Postby grunt_doc » January 5th, 2009, 2:49 am

Tighten and relax your muscles every once in a while.  There will be no visible movement, but your muscles will get some bloodfow pushed around.  Squeeze your butt cheeks.  I'm serious!  I know that If I'll going to be planted someplace for a while, I do my best to sit with my legs flat.  If I try to rest my gun on my knee, the leg will go numb after an hour or 2.  I just get a stick with a Y in it and use that as a prop.  If I get caught in a sudden approach, I just wedge in and suck it up. 

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shaman
 
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Location: Neave, KY

RE: HOW LONG CAN YOU SIT THERE ?

Postby shaman » January 5th, 2009, 3:20 am

I carry two foam butt pads.  Each one is just a few ounces.  One goes under my butt, the other goes against the tree.  In a few spots, the set-ups at the various honey holes, I pre-position a camo boat cushion. 

I'm 50. The last few years it seems that sitting for long periods of time gets easier and easier.  As long as I'm not to hot or too cold or I'm not getting et by the skeeters I can usually last for whatever it takes.

Light naps help.  I frequently find myself getting dozy in late morning.  There is nothing like being awakened from your nap by hens pecking around you.

From my 2005weblogentry  :

Friday morning after I blew the shot on a Jake , I came back up on top of Gobbler's Knob. There were some cedar limbs that had blown down and I made a makeshift blind with them next to a rock pile. Silent Bob and another gobbler started honoring my calls around 0900. They were on opposite sides of the ridge, and slowly making their way towards me. I figured it would be at least an hour before I saw them, so I hunkered down and had a rest while I watched the sun come up over the next ridge. Suddenly, I awoke to a noise, and I swiveled my eyes up. There was a hen up on top of the rock pile staring down at me from less than 3 feet away. I was caught completely off guard. I had no call, I couldn't move. She clucked at me rather plaintively.

At a loss for anything else to do, I marshaled my best Jack Nicholson imitation and in a normal speaking tone replied "Well, Cluck!" I guess she was disarmed be the sarcasm, because she bought it. She and a nearby girlfriend went back to feeding. I would seem them occasionally over the next 20 minutes, clucking and purring in the high grass. Finally, the hens came around to the front of my blind and found my big fat size-14 hunting boots. They freaked out and got airborne within inches of my feet. Whump! Whump! Whump! Whump! I got the backwash in my face. It was like a pair of pregnant 747's trying to get into the air. One let go with a turd  that landed a few inches away from my toes.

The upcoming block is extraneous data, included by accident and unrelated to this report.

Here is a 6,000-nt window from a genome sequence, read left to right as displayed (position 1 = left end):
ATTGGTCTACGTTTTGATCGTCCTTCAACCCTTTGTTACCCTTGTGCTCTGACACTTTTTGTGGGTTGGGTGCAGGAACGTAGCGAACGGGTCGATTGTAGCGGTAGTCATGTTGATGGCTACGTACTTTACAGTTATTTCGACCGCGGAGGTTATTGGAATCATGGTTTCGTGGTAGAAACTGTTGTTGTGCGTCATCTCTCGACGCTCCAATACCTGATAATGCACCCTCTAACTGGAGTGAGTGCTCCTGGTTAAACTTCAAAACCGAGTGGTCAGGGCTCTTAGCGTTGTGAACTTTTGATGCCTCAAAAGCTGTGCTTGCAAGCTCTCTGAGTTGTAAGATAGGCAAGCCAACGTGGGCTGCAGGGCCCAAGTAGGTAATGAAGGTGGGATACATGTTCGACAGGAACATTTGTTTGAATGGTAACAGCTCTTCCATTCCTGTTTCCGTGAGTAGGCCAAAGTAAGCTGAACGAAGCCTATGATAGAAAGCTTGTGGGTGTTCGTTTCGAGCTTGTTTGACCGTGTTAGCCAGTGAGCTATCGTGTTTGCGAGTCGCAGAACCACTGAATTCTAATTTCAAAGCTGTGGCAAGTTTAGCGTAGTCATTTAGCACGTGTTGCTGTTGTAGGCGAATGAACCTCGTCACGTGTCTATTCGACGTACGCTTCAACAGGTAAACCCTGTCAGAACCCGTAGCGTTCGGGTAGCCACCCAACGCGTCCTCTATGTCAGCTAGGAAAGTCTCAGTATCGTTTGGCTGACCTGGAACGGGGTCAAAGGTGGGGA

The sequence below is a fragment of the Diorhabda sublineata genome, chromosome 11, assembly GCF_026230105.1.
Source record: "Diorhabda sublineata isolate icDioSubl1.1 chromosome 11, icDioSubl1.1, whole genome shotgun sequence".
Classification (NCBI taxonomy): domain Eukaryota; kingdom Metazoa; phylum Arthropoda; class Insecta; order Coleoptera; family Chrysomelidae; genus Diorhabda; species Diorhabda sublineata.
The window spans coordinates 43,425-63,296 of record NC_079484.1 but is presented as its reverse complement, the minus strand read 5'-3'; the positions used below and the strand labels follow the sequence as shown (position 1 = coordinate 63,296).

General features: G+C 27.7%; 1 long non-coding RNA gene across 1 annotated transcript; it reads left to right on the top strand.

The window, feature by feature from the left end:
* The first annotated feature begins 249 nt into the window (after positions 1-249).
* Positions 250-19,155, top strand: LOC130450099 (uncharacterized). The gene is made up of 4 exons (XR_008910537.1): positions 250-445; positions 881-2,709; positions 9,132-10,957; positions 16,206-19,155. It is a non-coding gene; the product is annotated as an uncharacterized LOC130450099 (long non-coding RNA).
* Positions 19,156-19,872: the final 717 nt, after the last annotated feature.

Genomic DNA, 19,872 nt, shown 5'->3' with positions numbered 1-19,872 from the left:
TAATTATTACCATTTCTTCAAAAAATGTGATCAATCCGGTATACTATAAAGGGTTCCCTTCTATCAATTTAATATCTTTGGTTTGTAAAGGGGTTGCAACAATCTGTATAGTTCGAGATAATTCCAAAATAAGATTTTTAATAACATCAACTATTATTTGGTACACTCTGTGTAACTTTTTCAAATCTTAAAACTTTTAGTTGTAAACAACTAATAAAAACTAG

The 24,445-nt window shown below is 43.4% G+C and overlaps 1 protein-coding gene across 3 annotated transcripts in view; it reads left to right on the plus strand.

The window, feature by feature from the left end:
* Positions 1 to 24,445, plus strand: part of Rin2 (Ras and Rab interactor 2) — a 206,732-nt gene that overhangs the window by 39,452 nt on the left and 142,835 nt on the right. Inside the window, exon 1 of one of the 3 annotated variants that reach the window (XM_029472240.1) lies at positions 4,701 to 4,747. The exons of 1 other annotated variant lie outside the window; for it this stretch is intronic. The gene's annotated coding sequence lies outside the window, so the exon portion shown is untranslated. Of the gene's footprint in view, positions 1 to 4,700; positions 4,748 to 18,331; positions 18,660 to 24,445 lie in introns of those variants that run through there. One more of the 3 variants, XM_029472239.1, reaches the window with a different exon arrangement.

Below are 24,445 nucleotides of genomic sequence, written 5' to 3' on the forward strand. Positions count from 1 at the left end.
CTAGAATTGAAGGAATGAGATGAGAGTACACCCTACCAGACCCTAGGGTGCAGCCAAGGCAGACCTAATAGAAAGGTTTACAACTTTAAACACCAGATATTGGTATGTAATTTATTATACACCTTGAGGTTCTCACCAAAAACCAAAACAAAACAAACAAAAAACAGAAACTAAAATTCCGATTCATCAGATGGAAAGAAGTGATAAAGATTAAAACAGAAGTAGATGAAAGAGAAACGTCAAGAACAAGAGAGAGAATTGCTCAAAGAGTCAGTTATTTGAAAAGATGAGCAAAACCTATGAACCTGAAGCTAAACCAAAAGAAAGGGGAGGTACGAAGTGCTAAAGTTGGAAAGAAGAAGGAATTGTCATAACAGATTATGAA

Genesis 9:2-4 Ministries of SW Bracken County, KY
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linda hay
 
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RE: HOW LONG CAN YOU SIT THERE ?

Postby linda hay » January 5th, 2009, 3:40 am

do you mean sit or sleep?? and what about the sandwiches and granola bars that you stuffed in your poctets? yeah! when you take the whole kitchen with you i guess you could sit all day. hah hah!!
                                                          turkey fryer

Morgan
 
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RE: HOW LONG CAN YOU SIT THERE ?

Postby Morgan » January 5th, 2009, 3:55 am

I have a small inner tube...that helps a bunch...and a small pillow in my vest for my back...I have to get in a place I can see for the long sits...and like Grunt Doc...I got to flex what little muscle I have left....that does help a bunch...
...Old Timers Gobbler Club...

arrowsonly
 
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RE: HOW LONG CAN YOU SIT THERE ?

Postby arrowsonly » January 5th, 2009, 4:08 am

10 to 12 hours! I can hunt from dawn to dusk in MN, so from 4am to 8pm some nights in mid May...
But like one of the other posters, I use a double bull ground blind & a folding chair. In the past I have carried in portable heaters,stove, coffee pot, lots of food. Yes heat, In WI 25/30* or less is not uncommon and when you are not moving you get cold fast. I hunt with bow & arrow only so my hunting style is different than most. I set up at least 2 blinds in strut zones or in the middle of large fields. The only time I leave the blind is for nature calls...
look em' in the eye before you give em' the shaft...
be a man hunt public land...